Supreme Court Rules
Rule 4 - Rules Governing the Missouri Bar and the Judiciary - Rules of Professional Conduct
Publication / Adopted Date:
August 19, 1994
Client-Lawyer Relationship - Organization as Client
Revised / Effective Date:
July 1, 2007
RULE 4-1.13: ORGANIZATION AS CLIENT
(a) A lawyer employed or retained by an organization represents the organization acting through its duly authorized constituents.
(b) If a lawyer for an organization knows that an officer, employee, or other person associated with the organization is engaged in action, intends to act, or refuses to act in a matter related to the representation that is a violation of a legal obligation to the organization, or a violation of law which reasonably might be imputed to the organization, and is likely to result in substantial injury to the organization, the lawyer shall proceed as is reasonably necessary in the best interest of the organization. In determining how to proceed, the lawyer shall give due consideration to the seriousness of the violation and its consequences, the scope and nature of the lawyer's representation, the responsibility in the organization and the apparent motivation of the person involved, the policies of the organization concerning such matters, and any other relevant considerations. Any measures taken shall be designed to minimize disruption of the organization and the risk of revealing information relating to the representation to persons outside the organization. Such measures may include among others:
(1) asking for reconsideration of the matter;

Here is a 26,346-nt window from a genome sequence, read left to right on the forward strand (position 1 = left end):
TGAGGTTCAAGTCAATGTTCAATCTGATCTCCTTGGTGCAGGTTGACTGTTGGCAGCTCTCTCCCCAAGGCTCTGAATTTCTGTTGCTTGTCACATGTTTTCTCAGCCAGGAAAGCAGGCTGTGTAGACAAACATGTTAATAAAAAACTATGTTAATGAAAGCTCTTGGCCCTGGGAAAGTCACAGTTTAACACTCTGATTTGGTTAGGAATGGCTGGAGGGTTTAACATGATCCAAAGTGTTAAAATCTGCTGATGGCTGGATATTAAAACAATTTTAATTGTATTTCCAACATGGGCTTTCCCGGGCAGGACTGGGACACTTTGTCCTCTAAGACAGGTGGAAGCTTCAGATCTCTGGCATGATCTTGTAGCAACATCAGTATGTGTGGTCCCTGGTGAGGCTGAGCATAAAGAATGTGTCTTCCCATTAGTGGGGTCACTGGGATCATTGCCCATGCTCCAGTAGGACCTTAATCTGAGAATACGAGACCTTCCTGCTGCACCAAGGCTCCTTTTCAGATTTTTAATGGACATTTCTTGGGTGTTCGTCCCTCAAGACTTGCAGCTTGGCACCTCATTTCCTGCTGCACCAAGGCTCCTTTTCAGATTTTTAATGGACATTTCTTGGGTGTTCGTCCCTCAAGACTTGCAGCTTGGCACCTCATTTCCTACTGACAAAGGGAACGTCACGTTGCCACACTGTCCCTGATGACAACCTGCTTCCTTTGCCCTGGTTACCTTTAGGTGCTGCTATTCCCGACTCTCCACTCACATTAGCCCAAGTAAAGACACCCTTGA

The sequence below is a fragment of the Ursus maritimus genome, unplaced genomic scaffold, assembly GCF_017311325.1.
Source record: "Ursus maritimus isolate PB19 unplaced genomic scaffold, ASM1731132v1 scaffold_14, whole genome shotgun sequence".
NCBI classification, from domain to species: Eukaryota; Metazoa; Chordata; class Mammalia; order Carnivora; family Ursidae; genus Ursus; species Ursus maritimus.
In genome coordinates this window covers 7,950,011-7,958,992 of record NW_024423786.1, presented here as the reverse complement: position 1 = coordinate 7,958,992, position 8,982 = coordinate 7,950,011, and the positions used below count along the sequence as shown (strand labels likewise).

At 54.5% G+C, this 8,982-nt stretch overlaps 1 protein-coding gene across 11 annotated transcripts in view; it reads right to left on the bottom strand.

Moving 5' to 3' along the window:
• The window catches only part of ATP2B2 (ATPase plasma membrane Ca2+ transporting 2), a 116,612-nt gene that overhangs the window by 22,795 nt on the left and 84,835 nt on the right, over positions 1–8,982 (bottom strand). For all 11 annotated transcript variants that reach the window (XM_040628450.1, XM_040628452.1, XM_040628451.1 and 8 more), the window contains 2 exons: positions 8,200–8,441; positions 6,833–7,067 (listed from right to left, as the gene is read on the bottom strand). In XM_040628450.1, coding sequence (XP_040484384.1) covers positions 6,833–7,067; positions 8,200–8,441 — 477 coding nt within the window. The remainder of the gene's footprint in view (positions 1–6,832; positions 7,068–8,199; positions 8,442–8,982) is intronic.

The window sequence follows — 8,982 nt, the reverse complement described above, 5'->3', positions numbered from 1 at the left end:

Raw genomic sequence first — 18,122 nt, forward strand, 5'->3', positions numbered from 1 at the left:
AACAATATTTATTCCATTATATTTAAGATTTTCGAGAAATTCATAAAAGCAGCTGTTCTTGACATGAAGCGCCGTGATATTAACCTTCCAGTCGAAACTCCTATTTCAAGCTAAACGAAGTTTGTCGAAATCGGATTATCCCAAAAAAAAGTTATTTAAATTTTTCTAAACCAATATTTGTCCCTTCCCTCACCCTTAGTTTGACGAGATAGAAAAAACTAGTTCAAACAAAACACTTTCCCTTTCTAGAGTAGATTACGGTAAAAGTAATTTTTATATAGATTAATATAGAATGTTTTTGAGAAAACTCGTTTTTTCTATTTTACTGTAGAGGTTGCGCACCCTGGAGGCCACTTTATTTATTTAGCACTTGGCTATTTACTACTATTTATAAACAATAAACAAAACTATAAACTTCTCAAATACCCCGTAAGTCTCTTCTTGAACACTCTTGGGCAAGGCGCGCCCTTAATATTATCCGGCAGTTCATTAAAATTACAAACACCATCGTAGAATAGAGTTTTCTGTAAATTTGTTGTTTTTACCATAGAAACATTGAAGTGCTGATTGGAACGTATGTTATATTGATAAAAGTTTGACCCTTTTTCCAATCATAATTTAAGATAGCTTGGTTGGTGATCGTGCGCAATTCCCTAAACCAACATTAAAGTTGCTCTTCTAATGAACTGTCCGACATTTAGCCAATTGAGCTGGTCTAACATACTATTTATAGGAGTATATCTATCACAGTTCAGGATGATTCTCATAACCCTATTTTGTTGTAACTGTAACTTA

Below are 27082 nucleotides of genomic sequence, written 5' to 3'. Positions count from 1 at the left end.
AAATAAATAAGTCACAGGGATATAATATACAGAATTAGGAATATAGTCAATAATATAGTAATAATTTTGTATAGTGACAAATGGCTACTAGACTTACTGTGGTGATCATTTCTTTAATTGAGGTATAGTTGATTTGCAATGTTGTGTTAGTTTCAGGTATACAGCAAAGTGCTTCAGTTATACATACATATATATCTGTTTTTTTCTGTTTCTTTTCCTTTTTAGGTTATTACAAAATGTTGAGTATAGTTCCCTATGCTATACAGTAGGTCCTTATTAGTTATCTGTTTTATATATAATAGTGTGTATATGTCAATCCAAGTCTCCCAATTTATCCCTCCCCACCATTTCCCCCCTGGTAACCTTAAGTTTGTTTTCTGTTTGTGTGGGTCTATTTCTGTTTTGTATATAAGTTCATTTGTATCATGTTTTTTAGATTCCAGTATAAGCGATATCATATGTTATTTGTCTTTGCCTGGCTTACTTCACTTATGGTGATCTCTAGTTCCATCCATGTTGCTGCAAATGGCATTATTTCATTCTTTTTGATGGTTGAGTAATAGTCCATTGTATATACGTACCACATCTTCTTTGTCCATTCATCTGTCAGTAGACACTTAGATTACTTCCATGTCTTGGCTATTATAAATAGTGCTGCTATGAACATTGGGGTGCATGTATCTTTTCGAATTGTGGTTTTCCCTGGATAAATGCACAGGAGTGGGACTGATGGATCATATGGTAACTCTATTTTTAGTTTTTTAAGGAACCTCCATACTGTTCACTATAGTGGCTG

(2) advising that a separate legal opinion on the matter be sought for presentation to appropriate authority in the organization; and
(3) referring the matter to higher authority in the organization, including, if warranted by the seriousness of the matter, referral to the highest authority that can act on behalf of the organization as determined by applicable law.
(c) If, despite the lawyer's efforts in accordance with Rule
, the highest authority that can act on behalf of the organization insists upon action, or a refusal to act, that is clearly a violation of law and is likely to result in substantial injury to the organization, the lawyer may resign in accordance with Rule
(d) In dealing with an organization's directors, officers, employees, members, shareholders or other constituents, a lawyer shall explain the identity of the client when the lawyer knows or reasonably should know that the organization's interests are adverse to those of the constituents with whom the lawyer is dealing.
(e) A lawyer representing an organization may also represent any of its directors, officers, employees, members, shareholders, or other constituents, subject to the provisions of Rule
. If the organization's consent to the dual representation is required by Rule
, the consent shall be given by an appropriate official of the organization other than the individual who is to be represented or by the shareholders.
(Adopted Aug 7, 1985, eff. Jan. 1, 1986. Amended March 1, 2007, eff. July 1, 2007.)
The Entity as the Client
 An organizational client is a legal entity, but it cannot act except through its officers, directors, employees, shareholders, and other constituents. Officers, directors, employees, and shareholders are the constituents of the corporate organizational client. The duties defined in this Comment apply equally to unincorporated associations. "Other constituents" as used in this Comment means the positions equivalent to officers, directors, employees, and shareholders held by persons acting for organizational clients that are not corporations.
 When one of the constituents of an organizational client communicates with the organization's lawyer in that person's organizational capacity, the communication is protected by Rule
. Thus, by way of example, if an organizational client requests its lawyer to investigate allegations of wrongdoing, interviews made in the course of that investigation between the lawyer and the client's employees or other constituents are covered by Rule
. This does not mean, however, that constituents of an organizational client are the clients of the lawyer. The lawyer may not disclose to such constituents information relating to the representation except for disclosures explicitly or impliedly authorized by the organizational client in order to carry out the representation or as otherwise permitted by Rule